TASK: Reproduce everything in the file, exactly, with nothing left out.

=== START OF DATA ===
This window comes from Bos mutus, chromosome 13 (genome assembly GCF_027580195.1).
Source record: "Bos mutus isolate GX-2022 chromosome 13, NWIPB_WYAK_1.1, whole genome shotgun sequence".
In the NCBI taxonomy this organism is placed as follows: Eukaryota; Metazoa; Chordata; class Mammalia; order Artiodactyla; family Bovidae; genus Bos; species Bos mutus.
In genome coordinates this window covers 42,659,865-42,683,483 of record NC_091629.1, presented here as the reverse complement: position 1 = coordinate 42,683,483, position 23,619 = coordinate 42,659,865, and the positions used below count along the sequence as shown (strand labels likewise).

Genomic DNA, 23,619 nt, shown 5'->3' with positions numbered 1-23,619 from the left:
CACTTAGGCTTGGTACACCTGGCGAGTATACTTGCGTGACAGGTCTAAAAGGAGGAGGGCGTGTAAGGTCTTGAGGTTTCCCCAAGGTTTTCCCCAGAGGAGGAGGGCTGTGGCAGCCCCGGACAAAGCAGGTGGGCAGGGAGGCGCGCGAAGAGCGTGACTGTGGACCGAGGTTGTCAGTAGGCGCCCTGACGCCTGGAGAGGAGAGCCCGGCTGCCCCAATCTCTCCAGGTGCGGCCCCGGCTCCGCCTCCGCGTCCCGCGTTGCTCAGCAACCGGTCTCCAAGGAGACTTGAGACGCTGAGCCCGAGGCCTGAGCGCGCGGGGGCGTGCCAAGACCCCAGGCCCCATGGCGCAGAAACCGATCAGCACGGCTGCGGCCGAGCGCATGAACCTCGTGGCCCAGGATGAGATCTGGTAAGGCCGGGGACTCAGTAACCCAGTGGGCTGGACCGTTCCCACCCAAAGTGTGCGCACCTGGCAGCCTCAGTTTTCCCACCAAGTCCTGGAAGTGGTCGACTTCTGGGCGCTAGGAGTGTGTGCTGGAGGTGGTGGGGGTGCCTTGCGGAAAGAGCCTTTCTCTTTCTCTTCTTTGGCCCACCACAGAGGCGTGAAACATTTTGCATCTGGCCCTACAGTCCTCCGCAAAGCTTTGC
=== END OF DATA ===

This window comes from Bos mutus, chromosome 13 (genome assembly GCF_027580195.1).
Source record: "Bos mutus isolate GX-2022 chromosome 13, NWIPB_WYAK_1.1, whole genome shotgun sequence".
In the NCBI taxonomy this organism is placed as follows: Eukaryota; Metazoa; Chordata; class Mammalia; order Artiodactyla; family Bovidae; genus Bos; species Bos mutus.
In genome coordinates this window covers 42,659,865-42,683,483 of record NC_091629.1, presented here as the reverse complement: position 1 = coordinate 42,683,483, position 23,619 = coordinate 42,659,865, and the positions used below count along the sequence as shown (strand labels likewise).

Genomic DNA, 23,619 nt, shown 5'->3' with positions numbered 1-23,619 from the left:
CACTTAGGCTTGGTACACCTGGCGAGTATACTTGCGTGACAGGTCTAAAAGGAGGAGGGCGTGTAAGGTCTTGAGGTTTCCCCAAGGTTTTCCCCAGAGGAGGAGGGCTGTGGCAGCCCCGGACAAAGCAGGTGGGCAGGGAGGCGCGCGAAGAGCGTGACTGTGGACCGAGGTTGTCAGTAGGCGCCCTGACGCCTGGAGAGGAGAGCCCGGCTGCCCCAATCTCTCCAGGTGCGGCCCCGGCTCCGCCTCCGCGTCCCGCGTTGCTCAGCAACCGGTCTCCAAGGAGACTTGAGACGCTGAGCCCGAGGCCTGAGCGCGCGGGGGCGTGCCAAGACCCCAGGCCCCATGGCGCAGAAACCGATCAGCACGGCTGCGGCCGAGCGCATGAACCTCGTGGCCCAGGATGAGATCTGGTAAGGCCGGGGACTCAGTAACCCAGTGGGCTGGACCGTTCCCACCCAAAGTGTGCGCACCTGGCAGCCTCAGTTTTCCCACCAAGTCCTGGAAGTGGTCGACTTCTGGGCGCTAGGAGTGTGTGCTGGAGGTGGTGGGGGTGCCTTGCGGAAAGAGCCTTTCTCTTTCTCTTCTTTGGCCCACCACAGAGGCGTGAAACATTTTGCATCTGGCCCTACAGTCCTCCGCAAAGCTTTGC